Dr. R. Muralikrishnan

Research Interests

  • Cross-linguistic ERP studies on sentence processing
  • Animacy
  • Word-order
  • Dative subjects
  • Aesthetics of typefaces

Programming-related resources portal

Vita

Ausbildung

2011PhD (Neurolinguistics), Max-Planck-Institut für Kognitions- und Neurowissenschaften, Leipzig; Institut für Neurolinguistik, Philipps Universität Marburg, Germany
2007Master of Science, Language Science and Technology (Psycholinguistics), Universität des Saarlandes, Saarbrücken, Germany
2000Bachelor of Engineering, Electrical and Electronics Engineering, University of Madras, Indien

Akademische Tätigkeiten

Seit 10/2014Wissenschaftlicher Programmierer, Max-Planck-Institut für empirische Ästhetik, Frankfurt am Main
2013-2014Post-Doc Stipendiat, Max-Planck-Institut für Kognitions- und Neurowissenschaften, Abt. Neuropsychologie, Leipzig
2011-2013Post-Doc, Neuroscience of Language Lab, New York University in Abu Dhabi, UAE
2005-2006Forschungsassistent Projekt CoSy (Cognitive Systems), Deutsches Forschungszentrum für künstliche Intelligenz, Saarbrücken
2000-2005Senior Software Engineer (Telecom), Alcatel Development Center, Madras, Indien

Publikationen

Muralikrishnan, R., Schlesewsky, M., & Bornkessel-Schlesewsky, I. (2015). Animacy-based predictions in language comprehension are robust: contextual cues modulate but do not nullify them. Brain Research, 1608, 108-137.  doi:10.1016/j.brainres.2014.11.046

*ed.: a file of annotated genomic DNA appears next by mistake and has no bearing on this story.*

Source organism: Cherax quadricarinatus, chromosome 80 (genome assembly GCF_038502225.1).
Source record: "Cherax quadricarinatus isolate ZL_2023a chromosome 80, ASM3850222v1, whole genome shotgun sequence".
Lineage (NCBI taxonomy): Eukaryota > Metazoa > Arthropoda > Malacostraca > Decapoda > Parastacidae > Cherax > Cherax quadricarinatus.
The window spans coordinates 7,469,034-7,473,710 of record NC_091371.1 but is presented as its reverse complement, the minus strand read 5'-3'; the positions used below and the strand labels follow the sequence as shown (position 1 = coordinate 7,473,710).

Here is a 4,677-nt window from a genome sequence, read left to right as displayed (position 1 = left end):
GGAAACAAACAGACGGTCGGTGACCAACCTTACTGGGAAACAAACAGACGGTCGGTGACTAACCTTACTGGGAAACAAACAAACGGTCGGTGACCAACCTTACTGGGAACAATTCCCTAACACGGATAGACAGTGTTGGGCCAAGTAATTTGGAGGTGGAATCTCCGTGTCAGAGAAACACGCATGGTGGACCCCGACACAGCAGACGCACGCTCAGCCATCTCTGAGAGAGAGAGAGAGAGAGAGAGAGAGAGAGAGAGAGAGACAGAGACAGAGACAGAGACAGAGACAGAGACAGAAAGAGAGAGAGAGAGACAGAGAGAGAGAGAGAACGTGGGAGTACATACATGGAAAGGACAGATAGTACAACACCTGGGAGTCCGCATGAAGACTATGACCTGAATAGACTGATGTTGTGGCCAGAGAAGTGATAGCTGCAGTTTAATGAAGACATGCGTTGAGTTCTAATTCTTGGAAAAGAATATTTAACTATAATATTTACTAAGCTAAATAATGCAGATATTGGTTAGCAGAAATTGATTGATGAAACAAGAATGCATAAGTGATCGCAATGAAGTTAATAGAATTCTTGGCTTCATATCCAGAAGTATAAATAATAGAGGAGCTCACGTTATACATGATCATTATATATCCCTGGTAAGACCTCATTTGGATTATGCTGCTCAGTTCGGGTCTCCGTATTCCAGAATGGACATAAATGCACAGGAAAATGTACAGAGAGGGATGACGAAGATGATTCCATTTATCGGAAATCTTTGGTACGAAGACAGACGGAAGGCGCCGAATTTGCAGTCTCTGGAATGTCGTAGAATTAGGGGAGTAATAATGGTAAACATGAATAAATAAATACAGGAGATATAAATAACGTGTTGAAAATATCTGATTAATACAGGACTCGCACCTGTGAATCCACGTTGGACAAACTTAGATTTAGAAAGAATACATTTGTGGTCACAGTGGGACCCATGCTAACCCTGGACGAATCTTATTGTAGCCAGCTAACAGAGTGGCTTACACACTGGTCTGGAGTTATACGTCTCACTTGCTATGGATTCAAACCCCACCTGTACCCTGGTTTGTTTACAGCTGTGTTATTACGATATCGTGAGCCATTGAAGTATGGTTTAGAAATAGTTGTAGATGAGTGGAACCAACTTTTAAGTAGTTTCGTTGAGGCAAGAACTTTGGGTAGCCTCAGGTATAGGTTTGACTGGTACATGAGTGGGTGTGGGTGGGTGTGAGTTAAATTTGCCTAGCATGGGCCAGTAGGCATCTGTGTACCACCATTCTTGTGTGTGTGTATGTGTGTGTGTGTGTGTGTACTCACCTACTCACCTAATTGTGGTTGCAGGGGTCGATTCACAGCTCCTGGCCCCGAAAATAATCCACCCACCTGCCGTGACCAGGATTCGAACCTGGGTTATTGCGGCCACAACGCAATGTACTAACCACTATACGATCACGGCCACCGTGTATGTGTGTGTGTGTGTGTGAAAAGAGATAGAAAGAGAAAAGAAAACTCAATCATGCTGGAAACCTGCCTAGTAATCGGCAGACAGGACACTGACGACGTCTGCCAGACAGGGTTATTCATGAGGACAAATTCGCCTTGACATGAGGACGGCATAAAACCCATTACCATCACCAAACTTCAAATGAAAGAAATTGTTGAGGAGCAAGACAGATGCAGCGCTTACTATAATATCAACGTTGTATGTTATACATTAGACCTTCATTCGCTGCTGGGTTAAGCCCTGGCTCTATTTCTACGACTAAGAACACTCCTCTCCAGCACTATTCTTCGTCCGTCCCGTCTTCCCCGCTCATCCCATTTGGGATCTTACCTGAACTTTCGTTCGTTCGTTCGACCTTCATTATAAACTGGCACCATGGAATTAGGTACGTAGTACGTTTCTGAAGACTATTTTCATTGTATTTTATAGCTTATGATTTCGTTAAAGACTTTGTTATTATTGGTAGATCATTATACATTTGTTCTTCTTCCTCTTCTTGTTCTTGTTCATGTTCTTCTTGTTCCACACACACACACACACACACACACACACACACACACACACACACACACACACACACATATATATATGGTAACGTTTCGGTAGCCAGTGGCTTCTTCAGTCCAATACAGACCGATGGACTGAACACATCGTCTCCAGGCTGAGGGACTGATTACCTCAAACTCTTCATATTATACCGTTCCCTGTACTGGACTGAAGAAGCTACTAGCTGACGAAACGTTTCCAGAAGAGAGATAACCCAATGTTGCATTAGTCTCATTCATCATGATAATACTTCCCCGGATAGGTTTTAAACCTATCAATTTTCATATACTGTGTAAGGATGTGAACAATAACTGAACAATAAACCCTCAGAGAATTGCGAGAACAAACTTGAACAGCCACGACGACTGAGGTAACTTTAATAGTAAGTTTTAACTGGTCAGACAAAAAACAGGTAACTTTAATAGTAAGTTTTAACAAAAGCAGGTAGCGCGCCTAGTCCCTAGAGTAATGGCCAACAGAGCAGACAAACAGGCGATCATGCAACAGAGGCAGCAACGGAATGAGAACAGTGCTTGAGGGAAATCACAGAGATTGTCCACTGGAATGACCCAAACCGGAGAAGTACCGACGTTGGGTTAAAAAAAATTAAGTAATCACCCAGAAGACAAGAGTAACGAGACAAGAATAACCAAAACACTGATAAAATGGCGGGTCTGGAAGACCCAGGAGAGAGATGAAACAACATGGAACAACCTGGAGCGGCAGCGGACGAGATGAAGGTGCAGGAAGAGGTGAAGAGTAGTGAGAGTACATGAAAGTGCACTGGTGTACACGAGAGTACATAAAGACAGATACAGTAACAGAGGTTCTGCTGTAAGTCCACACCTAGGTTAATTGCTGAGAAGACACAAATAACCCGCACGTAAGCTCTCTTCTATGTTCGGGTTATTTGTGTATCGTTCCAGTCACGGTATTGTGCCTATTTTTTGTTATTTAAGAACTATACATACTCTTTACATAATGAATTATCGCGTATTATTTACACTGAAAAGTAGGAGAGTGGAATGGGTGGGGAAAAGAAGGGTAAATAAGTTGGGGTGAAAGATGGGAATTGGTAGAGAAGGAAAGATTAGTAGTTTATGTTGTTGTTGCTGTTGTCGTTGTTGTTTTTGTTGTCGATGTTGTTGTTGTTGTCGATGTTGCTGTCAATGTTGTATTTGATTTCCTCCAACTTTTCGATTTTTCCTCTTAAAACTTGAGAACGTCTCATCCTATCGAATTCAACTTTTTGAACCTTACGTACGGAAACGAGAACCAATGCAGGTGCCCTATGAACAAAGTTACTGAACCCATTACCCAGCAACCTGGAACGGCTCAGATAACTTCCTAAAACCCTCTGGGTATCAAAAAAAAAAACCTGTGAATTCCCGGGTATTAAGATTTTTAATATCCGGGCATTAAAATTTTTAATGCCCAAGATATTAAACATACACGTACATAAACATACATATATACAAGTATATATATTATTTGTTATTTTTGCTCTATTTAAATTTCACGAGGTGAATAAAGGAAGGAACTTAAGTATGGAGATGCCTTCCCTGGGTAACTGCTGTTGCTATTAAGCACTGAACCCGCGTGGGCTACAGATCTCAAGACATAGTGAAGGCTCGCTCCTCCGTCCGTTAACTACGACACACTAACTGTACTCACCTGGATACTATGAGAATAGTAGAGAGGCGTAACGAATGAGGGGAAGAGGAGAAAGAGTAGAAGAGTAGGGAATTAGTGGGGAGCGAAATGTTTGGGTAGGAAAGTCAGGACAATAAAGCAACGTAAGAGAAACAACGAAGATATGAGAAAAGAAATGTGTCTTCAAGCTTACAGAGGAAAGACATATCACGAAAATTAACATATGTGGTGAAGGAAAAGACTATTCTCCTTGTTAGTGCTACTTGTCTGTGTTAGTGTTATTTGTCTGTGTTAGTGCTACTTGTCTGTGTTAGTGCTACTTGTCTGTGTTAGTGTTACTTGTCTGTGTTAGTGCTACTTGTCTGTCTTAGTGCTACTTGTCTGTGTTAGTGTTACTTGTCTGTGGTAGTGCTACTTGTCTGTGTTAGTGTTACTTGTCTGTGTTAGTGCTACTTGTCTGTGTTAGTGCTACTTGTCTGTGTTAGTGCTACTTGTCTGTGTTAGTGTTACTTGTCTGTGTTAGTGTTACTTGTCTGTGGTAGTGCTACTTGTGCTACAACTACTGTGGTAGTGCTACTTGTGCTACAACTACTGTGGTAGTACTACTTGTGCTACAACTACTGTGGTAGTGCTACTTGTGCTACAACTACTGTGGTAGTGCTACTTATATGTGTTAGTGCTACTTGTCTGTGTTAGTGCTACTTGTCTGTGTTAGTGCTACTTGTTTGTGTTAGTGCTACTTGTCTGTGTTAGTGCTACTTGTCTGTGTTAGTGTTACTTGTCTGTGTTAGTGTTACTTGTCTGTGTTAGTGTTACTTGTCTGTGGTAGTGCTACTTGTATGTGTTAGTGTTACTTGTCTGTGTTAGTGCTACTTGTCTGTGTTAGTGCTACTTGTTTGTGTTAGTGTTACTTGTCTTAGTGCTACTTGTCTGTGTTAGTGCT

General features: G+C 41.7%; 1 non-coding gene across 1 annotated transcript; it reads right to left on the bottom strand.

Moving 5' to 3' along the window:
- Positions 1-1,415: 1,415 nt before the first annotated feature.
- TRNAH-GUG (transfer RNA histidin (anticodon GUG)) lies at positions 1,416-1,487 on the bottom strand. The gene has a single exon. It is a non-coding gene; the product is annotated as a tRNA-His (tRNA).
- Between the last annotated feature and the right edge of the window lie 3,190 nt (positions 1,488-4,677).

Muralikrishnan, R. (2011). An electrophysiological investigation of Tamil dative-subject constructions. Max Planck Institute Series for Human Cognitive and Brain Sciences 132, ISBN 978-3-941504-16-5, Leipzig.  PDF

Muralikrishnan, R. (2007). The influence of Word-order and Animacy in processing transitive sentences: Neurophysiological evidence from Tamil. Unpublished Master’s Thesis. Saarland University, Saarbrücken.

Posters   PDF

Projects

  • ERP and behavioural studies on the processing of word-order based partial verb agreement in Arabic (Adults). In collaboration with Dr. Ali Idrissi at Qatar University.
  • ERP study on the processing of subject-object ambiguity in simple SVO and OVS sentences involving one each of a masculine and feminine argument in German (7-8 year-old children). In collaboration with Dr. Jens Brauer at the Max Planck Institute for Human Cognitive and Brain Sciences, Leipzig.
  • ERP study on the learning of non-adjacent dependencies in a foreign language (7-8 year-old children). In collaboration with Dr. Jens Brauer at the Max Planck Institute for Human Cognitive and Brain Sciences, Leipzig.